On "Coloring Book," Chance the Rapper fully realizes his gospel vision
Chicago artist Chance The Rapper has once again impressed music critics and fans, this time with his latest mixtape “Coloring Book.” Ever since his breakout release, “Acid Rap,” he has gained a bit of notoriety as he has collaborated with multiple big-name artists, while maintaining his independent status. His contribution to Kanye West's latest album, “The Life of Pablo,” left Chance's fans wondering what his next project might sound like, given the unique gospel notes found both on Chance's TLOP tracks and "Surf," the Donnie Trumpet and The Social Experiment record which Chance heavily contributed to.
On this latest project, Chance allows his love for gospel, jazz and soul to shine through more than ever before. This feel-good piece of work is what I would call the perfect mixtape. Midway through the tape, I couldn't help but feel bad that I had to stream it — yes, I'm that person that still buys music.
The first song, “All We Got,” opens up with Chance talking about his life, his family and the effect music has had on him. On the hook, we have an auto-tuned Kanye repeating that music is all they have — as artists it takes over their lives, so they might as well give it all they got. It's a fitting sentiment to open the mixtape.
“No Problem” follows, and it's Chance's warning to record labels who he accuses of making efforts to hinder his success as an independent artist. We'll skip the comedic verse by 2 Chainz, but Lil Wayne once again expresses his desire to be released from Cash Money Records so he can release the highly anticipated album, “Tha Carter V.”
“Summer Friends” is a cry out for change in Chicago, as Chance expresses how Chicagoans miss their old friends who were killed during the summer. The track is quite incredible and melodic, with vocals from Jeremih to add an emotional feel for the people of The Chi.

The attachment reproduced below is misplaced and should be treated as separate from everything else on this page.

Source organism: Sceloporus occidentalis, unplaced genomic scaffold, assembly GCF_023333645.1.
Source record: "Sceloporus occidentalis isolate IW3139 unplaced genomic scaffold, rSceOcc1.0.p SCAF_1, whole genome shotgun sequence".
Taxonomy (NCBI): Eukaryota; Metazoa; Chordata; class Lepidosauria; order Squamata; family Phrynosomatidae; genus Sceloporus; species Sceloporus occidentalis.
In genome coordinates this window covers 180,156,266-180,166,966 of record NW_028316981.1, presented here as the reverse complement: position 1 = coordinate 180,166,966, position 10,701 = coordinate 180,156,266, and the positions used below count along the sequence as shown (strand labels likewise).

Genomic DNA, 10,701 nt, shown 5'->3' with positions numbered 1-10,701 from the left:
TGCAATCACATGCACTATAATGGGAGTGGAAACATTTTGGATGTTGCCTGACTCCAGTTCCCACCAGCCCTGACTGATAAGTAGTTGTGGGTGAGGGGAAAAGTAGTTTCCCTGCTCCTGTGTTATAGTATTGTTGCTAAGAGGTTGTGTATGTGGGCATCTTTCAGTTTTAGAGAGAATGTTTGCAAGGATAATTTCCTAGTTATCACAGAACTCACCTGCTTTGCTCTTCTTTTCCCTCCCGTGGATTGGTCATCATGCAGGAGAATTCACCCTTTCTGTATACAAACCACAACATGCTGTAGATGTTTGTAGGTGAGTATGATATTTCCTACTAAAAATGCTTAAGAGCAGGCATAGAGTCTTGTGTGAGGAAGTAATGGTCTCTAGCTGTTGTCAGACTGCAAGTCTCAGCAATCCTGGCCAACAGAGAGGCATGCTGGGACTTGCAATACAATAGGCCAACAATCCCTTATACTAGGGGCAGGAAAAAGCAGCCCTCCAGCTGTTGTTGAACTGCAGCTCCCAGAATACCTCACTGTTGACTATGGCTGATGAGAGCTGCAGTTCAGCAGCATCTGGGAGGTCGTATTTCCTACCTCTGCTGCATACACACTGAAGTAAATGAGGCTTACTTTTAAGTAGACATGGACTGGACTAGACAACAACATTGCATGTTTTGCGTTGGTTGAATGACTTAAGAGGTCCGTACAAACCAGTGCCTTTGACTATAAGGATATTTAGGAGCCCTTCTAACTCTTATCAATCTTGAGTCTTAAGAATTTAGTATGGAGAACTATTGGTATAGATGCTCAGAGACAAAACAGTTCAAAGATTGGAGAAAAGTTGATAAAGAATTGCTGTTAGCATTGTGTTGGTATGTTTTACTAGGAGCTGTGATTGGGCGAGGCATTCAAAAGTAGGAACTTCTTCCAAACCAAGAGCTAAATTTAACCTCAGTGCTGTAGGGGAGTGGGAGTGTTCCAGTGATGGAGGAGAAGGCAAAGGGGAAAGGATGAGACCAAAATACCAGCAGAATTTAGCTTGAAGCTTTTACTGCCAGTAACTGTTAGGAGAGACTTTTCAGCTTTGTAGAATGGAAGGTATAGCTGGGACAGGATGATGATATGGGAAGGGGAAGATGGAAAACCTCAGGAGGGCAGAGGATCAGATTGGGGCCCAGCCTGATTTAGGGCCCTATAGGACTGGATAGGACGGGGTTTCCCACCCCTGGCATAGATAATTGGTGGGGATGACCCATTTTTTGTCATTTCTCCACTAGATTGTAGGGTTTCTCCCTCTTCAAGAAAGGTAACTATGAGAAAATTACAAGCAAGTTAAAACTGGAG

The shortest song on the record, “D.R.A.M Sings Special,” advocates a simple, yet deep message of self-confidence and inspiration with a soul-styled lullaby.
“Blessings” talks about Chance's devotion to God and how everything he does is for his daughter and his city. Chance shows happiness and gratitude for what he currently has. It's one of my favorites on the project.
“Same Drugs” is my favorite overall song on the mixtape. The usage of the word 'drugs' to express a feeling about a mutual drift of couples is beautiful and effective. It is comparable to another of Chance's strongest efforts, "Acid Rap"-standout “Cocoa Butter Kisses."
“Mixtape” is also a standout track, but not because of Chance. Young Thug was actually intelligible,and Lil Yachty wasn't bad at all, quite a change from what I'm used to from either of them.
The single “Angels” — originally released over six months ago — is the jam. It speaks on Chance's growth and his love for the city of Chicago. .
“How Great” is a barfest between Chance and Jay Electronica. The song starts with religious themes, sung by Chance's cousin, that add a good feel to the start of the song. Then, there's Jay Electronica. His verse proves Jay needs an album, and it might finally come this year as he says, “This is the year that I come for the crown/Bury my enemies under the ground.”
“Smoke Break” fails to standout from an otherwise great tracklist. The production is lazy, and allows the song to fall flat. The double song “Finish Line/ Drown” continues the religious themes with Eryn Allen Kane's unique melody and captivating voice. The track also features T-Pain singing the hook, and appearances by noname and Kirk Franklin to finish the gospel vibe.
Chance's third mixtape is an incredible effort from the rising rapper. It has a little for everyone. Whether it be the lyrics, production or overall emotion that appeals to you, it's a great listen. I mean he said it himself, “I met Kanye West, I'm never going to fail.”